I looked around the room to see that it was empty except for the man sitting against the wall in shackles, like in my dream. He looked up at me with sickness in his eyes until the door to the attic opened and a white little girl who appeared around 7 or 8 came in with a tray of food.

“Hurry up and eat this Mr. Gordan before my father finds out” the girl said.

“Oh bless you sweet child!” the shackled man said with joy in his voice as the girl began to feed him what looked like bread and meat.

“What are you doing” A man standing at the attic door yelled.

I stared at the man and saw that he resembled the crooked man on the painting. He knocked the tray out of the girl’s hand and grabbed her arm.

“I told you never to come in here! Get out!” He screamed at the girl as she ran out the room.

“Mr. Williams, Sir, she didn’t mean no harm. She was only giving me--”

The prisoned man’s words were interrupted by a blow he received across the face; I stood up. Franklin undid the belt on his pants and beat him five times in a row. Great great great grandad. I watched as my flesh and blood fell to the floor.

“Stop!” I wailed as tears began to run down my cheeks.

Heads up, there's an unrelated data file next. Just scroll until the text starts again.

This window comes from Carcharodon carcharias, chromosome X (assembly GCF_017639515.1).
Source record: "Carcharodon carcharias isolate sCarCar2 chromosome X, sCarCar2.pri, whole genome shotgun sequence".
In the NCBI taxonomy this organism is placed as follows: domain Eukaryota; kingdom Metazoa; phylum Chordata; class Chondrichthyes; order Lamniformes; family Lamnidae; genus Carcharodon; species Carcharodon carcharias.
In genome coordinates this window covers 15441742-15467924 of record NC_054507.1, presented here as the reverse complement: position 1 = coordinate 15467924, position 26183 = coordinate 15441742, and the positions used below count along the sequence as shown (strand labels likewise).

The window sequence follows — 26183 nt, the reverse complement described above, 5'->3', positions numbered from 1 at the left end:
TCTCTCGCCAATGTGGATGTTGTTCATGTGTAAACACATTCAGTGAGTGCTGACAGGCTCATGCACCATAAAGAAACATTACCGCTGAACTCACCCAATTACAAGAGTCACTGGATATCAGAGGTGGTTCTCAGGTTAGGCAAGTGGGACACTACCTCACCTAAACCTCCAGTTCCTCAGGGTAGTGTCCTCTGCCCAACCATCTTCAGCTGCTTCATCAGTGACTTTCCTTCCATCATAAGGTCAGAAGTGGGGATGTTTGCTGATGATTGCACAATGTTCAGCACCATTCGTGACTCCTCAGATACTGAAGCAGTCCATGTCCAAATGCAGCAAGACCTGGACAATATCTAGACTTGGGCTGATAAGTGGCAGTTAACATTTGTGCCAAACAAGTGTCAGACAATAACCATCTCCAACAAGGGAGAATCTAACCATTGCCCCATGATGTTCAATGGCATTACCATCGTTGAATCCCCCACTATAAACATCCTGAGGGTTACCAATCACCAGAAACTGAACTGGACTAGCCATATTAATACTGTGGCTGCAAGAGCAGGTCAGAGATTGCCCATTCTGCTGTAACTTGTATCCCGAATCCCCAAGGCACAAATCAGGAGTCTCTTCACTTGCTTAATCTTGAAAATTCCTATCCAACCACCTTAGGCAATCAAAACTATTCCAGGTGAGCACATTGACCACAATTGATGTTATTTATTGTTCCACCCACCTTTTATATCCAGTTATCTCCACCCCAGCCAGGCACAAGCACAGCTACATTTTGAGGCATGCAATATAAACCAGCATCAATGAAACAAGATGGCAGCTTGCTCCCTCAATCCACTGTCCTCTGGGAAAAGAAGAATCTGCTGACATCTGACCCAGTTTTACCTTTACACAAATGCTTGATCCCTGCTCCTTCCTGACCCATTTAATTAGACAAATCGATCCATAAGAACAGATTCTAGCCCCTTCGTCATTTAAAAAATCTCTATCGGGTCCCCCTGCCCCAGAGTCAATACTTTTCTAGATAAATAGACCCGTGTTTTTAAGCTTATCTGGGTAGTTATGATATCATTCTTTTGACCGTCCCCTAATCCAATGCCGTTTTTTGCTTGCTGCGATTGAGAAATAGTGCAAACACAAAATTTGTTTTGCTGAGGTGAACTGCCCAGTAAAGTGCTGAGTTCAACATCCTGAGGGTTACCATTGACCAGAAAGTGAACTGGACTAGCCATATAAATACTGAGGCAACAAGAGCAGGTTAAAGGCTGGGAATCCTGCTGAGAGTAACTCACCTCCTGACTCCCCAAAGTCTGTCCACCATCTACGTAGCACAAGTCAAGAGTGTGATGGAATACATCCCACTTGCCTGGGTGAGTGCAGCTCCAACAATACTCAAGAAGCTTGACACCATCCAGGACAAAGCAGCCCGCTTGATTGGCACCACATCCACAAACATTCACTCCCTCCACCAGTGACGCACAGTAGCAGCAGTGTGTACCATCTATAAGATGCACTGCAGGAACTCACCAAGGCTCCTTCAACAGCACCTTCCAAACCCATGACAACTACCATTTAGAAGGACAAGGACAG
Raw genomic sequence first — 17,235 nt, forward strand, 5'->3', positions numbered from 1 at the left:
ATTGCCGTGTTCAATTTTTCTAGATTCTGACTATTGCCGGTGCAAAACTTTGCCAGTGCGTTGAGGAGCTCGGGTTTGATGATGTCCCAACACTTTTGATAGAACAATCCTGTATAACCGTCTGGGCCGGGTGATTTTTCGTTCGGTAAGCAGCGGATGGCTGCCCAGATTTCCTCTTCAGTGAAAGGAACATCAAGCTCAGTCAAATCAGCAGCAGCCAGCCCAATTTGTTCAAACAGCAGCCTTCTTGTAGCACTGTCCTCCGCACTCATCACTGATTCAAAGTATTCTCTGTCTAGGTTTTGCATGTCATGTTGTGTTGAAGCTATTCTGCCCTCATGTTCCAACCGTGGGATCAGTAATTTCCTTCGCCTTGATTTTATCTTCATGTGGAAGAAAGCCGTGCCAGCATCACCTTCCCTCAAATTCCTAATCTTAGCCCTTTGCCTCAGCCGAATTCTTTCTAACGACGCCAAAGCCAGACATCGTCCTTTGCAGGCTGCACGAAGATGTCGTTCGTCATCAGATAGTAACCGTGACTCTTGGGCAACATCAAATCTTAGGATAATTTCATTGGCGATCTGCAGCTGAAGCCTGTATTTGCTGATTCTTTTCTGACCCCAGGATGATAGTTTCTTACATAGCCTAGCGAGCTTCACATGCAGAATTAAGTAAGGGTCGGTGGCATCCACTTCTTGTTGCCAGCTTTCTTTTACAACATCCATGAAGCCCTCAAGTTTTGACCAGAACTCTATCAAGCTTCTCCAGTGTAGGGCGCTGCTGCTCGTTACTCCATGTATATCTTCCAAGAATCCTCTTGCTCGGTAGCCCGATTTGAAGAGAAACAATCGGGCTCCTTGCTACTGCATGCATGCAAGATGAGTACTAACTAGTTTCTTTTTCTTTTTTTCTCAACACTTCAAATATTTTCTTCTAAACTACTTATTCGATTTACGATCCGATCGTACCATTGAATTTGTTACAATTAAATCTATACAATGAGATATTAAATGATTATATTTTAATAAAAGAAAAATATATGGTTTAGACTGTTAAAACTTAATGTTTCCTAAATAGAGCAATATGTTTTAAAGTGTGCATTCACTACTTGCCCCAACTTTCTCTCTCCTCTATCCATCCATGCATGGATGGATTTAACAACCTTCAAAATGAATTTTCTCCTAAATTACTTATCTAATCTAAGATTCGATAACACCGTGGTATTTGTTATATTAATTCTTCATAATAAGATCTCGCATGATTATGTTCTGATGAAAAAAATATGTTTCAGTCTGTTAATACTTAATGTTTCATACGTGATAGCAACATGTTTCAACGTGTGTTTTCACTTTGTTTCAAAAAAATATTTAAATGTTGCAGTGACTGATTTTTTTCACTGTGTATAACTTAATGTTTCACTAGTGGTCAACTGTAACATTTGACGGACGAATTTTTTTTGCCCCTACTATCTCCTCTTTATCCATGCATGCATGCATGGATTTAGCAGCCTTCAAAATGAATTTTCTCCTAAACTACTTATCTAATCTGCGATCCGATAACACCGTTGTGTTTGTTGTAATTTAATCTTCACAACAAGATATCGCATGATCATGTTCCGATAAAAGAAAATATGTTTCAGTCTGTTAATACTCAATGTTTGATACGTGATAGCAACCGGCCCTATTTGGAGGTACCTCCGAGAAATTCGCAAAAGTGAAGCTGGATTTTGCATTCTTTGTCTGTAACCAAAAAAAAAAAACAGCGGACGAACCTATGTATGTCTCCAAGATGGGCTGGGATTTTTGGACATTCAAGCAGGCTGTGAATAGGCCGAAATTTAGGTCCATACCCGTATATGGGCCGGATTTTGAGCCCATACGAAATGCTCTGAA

But the evil man wouldn’t listen, wouldn’t even turn around. He just continued to beat until twenty strikes later he became tired and stopped. I dropped to my knees when I saw the red soil his white shirt where he was hit; he gaped at me with death in his eyes.

“That will teach you not to touch what doesn’t belong to you” Franklin said as he walked out of the room and slammed the door behind him.

My great great great grandfather continued to stare at me. His mouth began to move like he was trying to tell me something, but I was never good at reading lips. I jumped from the sound of the construction work on the door. Franklin must be boarding up the room.

“Bethany! What are you doing in here and how did you get in here” my grandmother asked.

She looked at me with concern when she realized that I had been crying. She cupped her hands around my face and wiped the tears from my eyes with her thumbs.

“I know what happened to Samuel Gordan” I said to her with a sniffle.

“He was murdered wasn’t he? By Franklin Williams” she answered.

“How did you know” I asked.

“I just had a feeling” she replied.

I looked over at the skeleton still shackled to the wall. Grandma followed my gaze and also discovered his body. She sighed, “I have some people to call”

“Why me” I asked.

“What do you mean?”

“Why did he want me to know specifically” I asked.

“That’s what happens when someone loves you” Aunt Jackie answered from the attic doorway.

Grandma and I looked at each other then Aunt Jackie with confusion. What does she know that we don’t?

Short Story

About the author

Hanan Farag